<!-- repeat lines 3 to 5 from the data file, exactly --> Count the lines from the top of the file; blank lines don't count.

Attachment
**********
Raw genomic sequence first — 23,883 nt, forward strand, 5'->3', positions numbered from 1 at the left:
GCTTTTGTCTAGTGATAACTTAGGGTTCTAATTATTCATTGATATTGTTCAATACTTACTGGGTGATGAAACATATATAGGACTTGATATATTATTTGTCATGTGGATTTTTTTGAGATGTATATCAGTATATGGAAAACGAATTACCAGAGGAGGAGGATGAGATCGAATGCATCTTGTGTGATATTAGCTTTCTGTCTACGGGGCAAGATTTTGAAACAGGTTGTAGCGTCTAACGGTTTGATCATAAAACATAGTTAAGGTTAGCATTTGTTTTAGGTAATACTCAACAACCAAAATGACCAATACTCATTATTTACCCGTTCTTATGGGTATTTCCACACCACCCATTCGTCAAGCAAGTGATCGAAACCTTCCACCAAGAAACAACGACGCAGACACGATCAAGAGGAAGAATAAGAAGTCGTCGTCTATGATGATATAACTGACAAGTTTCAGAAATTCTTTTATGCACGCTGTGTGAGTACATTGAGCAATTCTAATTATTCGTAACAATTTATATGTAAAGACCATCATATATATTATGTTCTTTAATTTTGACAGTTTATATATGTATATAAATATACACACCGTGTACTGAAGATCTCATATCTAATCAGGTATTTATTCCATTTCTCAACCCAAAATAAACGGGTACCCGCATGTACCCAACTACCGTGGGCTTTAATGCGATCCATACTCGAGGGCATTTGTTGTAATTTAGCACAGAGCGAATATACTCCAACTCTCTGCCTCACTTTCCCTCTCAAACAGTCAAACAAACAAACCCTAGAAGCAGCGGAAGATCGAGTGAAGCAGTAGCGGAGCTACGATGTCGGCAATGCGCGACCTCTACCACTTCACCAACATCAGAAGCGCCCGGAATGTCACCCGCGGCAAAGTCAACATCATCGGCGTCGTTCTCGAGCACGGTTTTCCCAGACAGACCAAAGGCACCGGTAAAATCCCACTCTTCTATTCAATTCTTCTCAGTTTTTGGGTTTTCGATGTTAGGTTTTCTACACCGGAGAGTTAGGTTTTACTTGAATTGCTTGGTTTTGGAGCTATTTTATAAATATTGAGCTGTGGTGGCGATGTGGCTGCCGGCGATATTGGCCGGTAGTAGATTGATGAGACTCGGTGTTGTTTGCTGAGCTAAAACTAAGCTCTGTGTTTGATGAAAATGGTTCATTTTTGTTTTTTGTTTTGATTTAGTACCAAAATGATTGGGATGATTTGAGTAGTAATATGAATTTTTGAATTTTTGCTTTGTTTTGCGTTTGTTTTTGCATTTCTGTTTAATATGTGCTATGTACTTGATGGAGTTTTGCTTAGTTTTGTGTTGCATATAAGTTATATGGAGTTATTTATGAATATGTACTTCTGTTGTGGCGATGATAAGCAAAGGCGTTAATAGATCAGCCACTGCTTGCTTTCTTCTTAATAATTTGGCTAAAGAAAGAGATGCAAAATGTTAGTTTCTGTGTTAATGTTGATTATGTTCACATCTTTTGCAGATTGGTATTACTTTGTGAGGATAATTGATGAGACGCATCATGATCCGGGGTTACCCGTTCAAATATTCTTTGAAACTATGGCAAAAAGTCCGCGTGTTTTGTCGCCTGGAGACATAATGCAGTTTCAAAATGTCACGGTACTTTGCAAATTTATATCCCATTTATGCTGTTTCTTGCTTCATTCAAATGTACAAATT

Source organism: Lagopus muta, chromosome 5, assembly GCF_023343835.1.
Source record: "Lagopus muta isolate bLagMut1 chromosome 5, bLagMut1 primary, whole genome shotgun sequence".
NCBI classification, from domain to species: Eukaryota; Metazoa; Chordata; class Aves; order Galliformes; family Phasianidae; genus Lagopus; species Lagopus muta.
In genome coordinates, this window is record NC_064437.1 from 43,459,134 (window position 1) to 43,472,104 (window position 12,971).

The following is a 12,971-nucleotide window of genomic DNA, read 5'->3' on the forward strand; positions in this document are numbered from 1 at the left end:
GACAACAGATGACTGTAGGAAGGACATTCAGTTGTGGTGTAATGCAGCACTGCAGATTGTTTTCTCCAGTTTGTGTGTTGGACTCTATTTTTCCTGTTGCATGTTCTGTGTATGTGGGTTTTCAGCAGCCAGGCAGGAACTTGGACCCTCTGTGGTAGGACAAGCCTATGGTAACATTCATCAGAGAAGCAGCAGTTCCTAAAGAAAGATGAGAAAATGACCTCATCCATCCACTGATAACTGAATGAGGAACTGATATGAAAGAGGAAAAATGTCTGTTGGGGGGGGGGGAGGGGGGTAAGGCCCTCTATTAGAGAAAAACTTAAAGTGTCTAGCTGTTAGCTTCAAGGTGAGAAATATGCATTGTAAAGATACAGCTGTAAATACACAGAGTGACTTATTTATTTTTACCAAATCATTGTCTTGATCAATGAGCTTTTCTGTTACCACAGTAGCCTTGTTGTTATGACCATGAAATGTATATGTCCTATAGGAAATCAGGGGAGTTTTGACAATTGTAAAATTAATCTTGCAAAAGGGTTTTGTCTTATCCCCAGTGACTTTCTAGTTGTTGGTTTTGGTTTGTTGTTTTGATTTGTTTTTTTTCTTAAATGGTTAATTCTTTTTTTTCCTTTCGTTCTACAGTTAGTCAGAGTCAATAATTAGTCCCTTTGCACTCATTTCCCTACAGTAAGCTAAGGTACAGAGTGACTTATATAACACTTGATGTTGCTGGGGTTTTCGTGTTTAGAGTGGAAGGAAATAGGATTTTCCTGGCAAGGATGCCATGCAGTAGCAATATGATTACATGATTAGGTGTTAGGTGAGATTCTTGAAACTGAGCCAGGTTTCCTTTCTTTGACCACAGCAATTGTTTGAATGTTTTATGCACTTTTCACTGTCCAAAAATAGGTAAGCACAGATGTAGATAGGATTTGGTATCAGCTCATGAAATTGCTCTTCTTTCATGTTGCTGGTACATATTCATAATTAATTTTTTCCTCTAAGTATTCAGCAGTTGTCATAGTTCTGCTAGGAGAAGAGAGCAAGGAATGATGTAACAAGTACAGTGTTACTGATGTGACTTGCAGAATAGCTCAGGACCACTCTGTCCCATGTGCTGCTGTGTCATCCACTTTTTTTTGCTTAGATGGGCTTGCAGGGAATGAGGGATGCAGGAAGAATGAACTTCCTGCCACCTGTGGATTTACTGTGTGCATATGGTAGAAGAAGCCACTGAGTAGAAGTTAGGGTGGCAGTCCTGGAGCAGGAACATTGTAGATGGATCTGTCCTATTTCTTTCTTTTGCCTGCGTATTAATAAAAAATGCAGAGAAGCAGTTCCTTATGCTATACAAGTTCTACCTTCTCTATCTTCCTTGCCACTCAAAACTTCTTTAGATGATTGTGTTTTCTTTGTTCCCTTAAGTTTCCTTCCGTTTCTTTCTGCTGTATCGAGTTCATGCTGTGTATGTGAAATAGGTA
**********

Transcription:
Source organism: Lagopus muta, chromosome 5, assembly GCF_023343835.1.
Source record: "Lagopus muta isolate bLagMut1 chromosome 5, bLagMut1 primary, whole genome shotgun sequence".
NCBI classification, from domain to species: Eukaryota; Metazoa; Chordata; class Aves; order Galliformes; family Phasianidae; genus Lagopus; species Lagopus muta.